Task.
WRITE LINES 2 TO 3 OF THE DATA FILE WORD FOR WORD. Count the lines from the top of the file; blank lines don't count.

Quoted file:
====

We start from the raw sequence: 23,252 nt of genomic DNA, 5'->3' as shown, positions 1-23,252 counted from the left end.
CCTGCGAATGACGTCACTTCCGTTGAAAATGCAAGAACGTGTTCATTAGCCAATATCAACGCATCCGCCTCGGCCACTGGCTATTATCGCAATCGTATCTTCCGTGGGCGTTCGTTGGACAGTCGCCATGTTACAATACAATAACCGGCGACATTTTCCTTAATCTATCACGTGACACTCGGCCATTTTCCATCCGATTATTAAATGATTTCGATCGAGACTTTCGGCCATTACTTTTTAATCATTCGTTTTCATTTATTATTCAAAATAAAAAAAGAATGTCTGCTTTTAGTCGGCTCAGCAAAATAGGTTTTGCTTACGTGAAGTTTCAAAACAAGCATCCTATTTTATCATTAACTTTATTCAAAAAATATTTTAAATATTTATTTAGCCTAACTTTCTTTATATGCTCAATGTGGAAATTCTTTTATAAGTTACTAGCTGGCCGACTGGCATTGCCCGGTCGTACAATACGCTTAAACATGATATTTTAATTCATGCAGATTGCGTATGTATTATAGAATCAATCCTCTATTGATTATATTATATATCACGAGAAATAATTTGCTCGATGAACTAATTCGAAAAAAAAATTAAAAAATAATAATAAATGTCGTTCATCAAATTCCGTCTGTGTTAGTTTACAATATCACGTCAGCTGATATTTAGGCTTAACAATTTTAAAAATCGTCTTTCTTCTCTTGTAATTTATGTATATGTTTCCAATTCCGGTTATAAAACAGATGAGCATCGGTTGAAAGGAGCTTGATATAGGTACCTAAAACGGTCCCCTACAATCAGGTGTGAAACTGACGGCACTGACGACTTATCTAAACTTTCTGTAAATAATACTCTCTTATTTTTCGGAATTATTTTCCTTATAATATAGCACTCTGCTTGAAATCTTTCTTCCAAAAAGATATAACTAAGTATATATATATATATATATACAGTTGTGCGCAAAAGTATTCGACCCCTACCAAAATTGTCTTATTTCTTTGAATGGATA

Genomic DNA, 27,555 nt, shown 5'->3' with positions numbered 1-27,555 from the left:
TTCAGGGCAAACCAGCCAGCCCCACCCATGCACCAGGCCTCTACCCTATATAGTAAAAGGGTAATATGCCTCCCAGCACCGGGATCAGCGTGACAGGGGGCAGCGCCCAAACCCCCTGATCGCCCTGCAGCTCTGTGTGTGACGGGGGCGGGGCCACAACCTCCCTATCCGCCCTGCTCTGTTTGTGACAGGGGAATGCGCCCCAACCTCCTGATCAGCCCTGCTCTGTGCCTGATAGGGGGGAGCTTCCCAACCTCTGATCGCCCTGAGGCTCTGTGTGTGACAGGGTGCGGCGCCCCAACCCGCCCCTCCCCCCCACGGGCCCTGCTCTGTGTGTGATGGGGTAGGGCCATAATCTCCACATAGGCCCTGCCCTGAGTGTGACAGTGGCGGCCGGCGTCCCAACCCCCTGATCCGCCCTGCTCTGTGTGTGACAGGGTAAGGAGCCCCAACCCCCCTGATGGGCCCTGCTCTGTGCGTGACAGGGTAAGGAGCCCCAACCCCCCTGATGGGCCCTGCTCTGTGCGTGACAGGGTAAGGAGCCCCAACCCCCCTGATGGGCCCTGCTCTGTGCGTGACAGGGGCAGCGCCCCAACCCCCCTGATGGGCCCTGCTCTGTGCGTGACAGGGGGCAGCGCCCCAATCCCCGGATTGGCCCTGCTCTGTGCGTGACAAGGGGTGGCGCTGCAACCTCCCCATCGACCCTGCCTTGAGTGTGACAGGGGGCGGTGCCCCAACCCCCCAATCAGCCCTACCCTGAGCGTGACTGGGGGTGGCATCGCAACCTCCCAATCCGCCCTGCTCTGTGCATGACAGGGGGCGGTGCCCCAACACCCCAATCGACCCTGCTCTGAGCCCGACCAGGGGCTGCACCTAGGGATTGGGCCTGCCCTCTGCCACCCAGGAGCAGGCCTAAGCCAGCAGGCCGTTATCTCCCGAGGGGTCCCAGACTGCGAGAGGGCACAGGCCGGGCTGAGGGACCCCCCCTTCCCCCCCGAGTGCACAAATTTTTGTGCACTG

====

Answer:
CCTGCGAATGACGTCACTTCCGTTGAAAATGCAAGAACGTGTTCATTAGCCAATATCAACGCATCCGCCTCGGCCACTGGCTATTATCGCAATCGTATCTTCCGTGGGCGTTCGTTGGACAGTCGCCATGTTACAATACAATAACCGGCGACATTTTCCTTAATCTATCACGTGACACTCGGCCATTTTCCATCCGATTATTAAATGATTTCGATCGAGACTTTCGGCCATTACTTTTTAATCATTCGTTTTCATTTATTATTCAAAATAAAAAAAGAATGTCTGCTTTTAGTCGGCTCAGCAAAATAGGTTTTGCTTACGTGAAGTTTCAAAACAAGCATCCTATTTTATCATTAACTTTATTCAAAAAATATTTTAAATATTTATTTAGCCTAACTTTCTTTATATGCTCAATGTGGAAATTCTTTTATAAGTTACTAGCTGGCCGACTGGCATTGCCCGGTCGTACAATACGCTTAAACATGATATTTTAATTCATGCAGATTGCGTATGTATTATAGAATCAATCCTCTATTGATTATATTATATATCACGAGAAATAATTTGCTCGATGAACTAATTCGAAAAAAAAATTAAAAAATAATAATAAATGTCGTTCATCAAATTCCGTCTGTGTTAGTTTACAATATCACGTCAGCTGATATTTAGGCTTAACAATTTTAAAAATCGTCTTTCTTCTCTTGTAATTTATGTATATGTTTCCAATTCCGGTTATAAAACAGATGAGCATCGGTTGAAAGGAGCTTGATATAGGTACCTAAAACGGTCCCCTACAATCAGGTGTGAAACTGACGGCACTGACGACTTATCTAAACTTTCTGTAAATAATACTCTCTTATTTTTCGGAATTATTTTCCTTATAATATAGCACTCTGCTTGAAATCTTTCTTCCAAAAAGATATAACTAAGTATATATATATATATATATACAGTTGTGCGCAAAAGTATTCGACCCCTACCAAAATTGTCTTATTTCTTTGAATGGATA

Genomic DNA, 27,555 nt, shown 5'->3' with positions numbered 1-27,555 from the left: